South by Southwest – Day 1
Day one for the 2009 South by Southwest Film Festival and it is raining and it is freezing. And I hate the cold – so it was all about that today. But if there was any warmth, it was delivered by the press department here since due to some stereotypical bad journalist lameness and laziness on my part, I showed up today with no info and little idea of where to go and what to do. I won’t even pretend I was testing them. I was just an ass.
See, I had been sent some official coupon code to enter into an online form to secure my press pass and of course I filed the e-mail, then pulled it up the day-of and way too late. If anyone should know better, it would be me. But instead, I was the annoying “can you help me even though I clearly don’t deserve your consideration” guy. And to the absolute credit (and my benefit), the Head of PR – Rebecca Feferman – peeled herself away from other crises to walk me over to Jarod Neece, who took care of me in short order.
I have to say that I have a lot of big brother pride seeing Rebecca kicking PR butt here in Austin, injecting organization into a film festival that defies the very idea of that to its core. I was with Rebecca during some of her formative PR years in the trenches at IDPR and had more than a few long talks with her about how this stuff worked and how to navigate her way around the nonsense to get to the real job we were being paid for and she’s light years ahead of where I was at her age.
The charm of SXSW is rock n’ roll indie filmmaking and you-saw-it-and-heard-it-here-first sensibility, but there is a very welcome growth and character adjustment in just a year under Festival Producer Janet Pierson and Rebecca. It’s a cliché way to put it, but Janet is a breath of fresh air as a Festival Producer. She has an open “How am I doing?” approach to this that is a pleasure to be in the company of. The film festival world can be a very clique-ish, insiders kind of thing that can be irritating to have to deal with from the outside in and it’s nice to have people like Janet and Kelly Williams of the Austin Film Festival as the AFI DALLAS counterparts to the south. Soon, I think you’ll see some joint ventures here in Texas that will boggle the minds of some old-school and tired competitive folks elsewhere.
The first film tonight was John Hamburg’s I LOVE YOU, MAN. But before I could get into the movie I had to wait in a huge-ass line that wound around the block. I hadn’t been in a line this long since BEVERLY HILLS COP II opened in Westwood. I should’ve known better then, I definitely do now. And the admission I did that for that movie is even more embarrassing than my clueless journalist behavior was. Okay, maybe a tie.
Anyway, so while I’m in line this guy passes by and does the time honored film festival “I know you but don’t know your face so I’ll try to scan your badge as I walk by just in case I need to stop and say hello and then ask you to screen my film, buy my film, sell my film, write about my film, film, film, film, me, me, me” move. I mean, I recognized the guy and couldn’t place his name either, but damn…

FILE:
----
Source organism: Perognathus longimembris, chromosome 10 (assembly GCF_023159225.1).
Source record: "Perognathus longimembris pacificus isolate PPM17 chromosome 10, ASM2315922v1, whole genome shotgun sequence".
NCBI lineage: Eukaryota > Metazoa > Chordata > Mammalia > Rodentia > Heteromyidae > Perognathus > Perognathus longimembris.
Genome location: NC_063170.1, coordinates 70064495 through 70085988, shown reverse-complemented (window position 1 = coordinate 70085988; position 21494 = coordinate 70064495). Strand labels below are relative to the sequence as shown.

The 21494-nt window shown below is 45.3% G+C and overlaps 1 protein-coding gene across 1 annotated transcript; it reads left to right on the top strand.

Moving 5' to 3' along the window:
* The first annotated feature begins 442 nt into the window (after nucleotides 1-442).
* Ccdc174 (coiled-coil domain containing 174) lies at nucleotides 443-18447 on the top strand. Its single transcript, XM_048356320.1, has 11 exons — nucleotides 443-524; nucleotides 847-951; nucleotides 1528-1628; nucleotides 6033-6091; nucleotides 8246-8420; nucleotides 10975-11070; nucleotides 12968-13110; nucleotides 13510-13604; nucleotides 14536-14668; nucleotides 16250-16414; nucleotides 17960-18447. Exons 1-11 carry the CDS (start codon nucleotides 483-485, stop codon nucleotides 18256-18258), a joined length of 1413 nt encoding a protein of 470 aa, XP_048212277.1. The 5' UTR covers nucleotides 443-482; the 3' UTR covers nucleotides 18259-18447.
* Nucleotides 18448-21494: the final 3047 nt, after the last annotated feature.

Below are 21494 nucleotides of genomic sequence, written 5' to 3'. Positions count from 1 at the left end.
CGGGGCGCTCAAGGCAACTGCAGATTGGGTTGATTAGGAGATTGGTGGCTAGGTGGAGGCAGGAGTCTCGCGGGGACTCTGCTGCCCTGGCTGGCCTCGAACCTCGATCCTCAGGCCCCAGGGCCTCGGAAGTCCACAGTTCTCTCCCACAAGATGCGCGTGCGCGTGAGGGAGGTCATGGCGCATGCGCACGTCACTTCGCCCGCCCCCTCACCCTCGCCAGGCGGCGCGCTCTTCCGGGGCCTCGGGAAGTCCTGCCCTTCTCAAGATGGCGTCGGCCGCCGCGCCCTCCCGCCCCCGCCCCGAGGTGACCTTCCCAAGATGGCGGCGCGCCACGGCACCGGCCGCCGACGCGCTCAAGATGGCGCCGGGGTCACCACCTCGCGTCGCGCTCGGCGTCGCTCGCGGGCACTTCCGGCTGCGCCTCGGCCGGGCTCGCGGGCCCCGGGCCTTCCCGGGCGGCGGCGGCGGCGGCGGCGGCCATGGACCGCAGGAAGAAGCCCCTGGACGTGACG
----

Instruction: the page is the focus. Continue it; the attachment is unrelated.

So – we finally are all ushered into the Paramount Theater. Which is great. It’s beautiful, ornate in the right way, intimate yet seats a ton of people apparently. I have to image that it’s a died and gone to heaven moment for a filmmaker to screen a film in that indie cathedral.
The film will take its rightful place in the Apatow comedy family tree. It’s got clever takes on the dynamics of male-male bonding and Paul Rudd, Jason Segal and Rashida Jones are supported by an insane top loading of comedy talent. It’s one thing to have ace players like Jon Favreau and Jaime Pressly at your service in supporting roles, but every other moment another former member of The State or Broken Lizard or The Daily Show was being trotted out in a supporting role. After awhile I felt like I needed to push myself away from the table because the Jewish casting mother wouldn’t stop feeding me comedy cameos.
Honestly, I sat down to watch the film resisting what is starting to feel like an assembly line of these types of comedies – some male bonding and either drug humor or poo + pee = teehee stuff which is all balanced by a lot of heart – but in the end it wins. I give up. It’s funny. I cared. Okay? Stop it already.
Next up was EXTERMINATORS. Directed by John Inwood from Suzanne Weinert’s script, the film stars Heather Graham, Amber Heard and Jennifer Coolidge as three women with some anger issues thanks to the men in their lives. The story takes off when a couple of them decide to make a career out of male pest removal. As Coolidge’s character says in their anger management group, “I’m Stella and I use my car as a weapon.” Inwood comfortably infuses the proper mix of his SCRUBS skills with Weinert’s lines – which skew a little more to the twisted side of town: “When I was in my dark place, I watched a lot of LAW & ORDER.” Or a woman dismissing Graham’s predicament after she had punched a guy over a blouse in a sales bin: “All that trouble for a synthetic blend.”
Inwood also mined the SCRUBS team for Sam Lloyd as the film’s antagonist – an IRS agent with a pervy, videotaping fetish. He plays it like an extra creepy, hold the dreamy version of James Spader’s SEX, LIES AND VIDEOTAPE role. As much as I personally enjoyed it, I think that ultimately, the film will go as far as your appreciation of Graham, Heard and Coolidge. And for me – Jennifer Coolidge turned loose trumps all.
Even the freezing rain.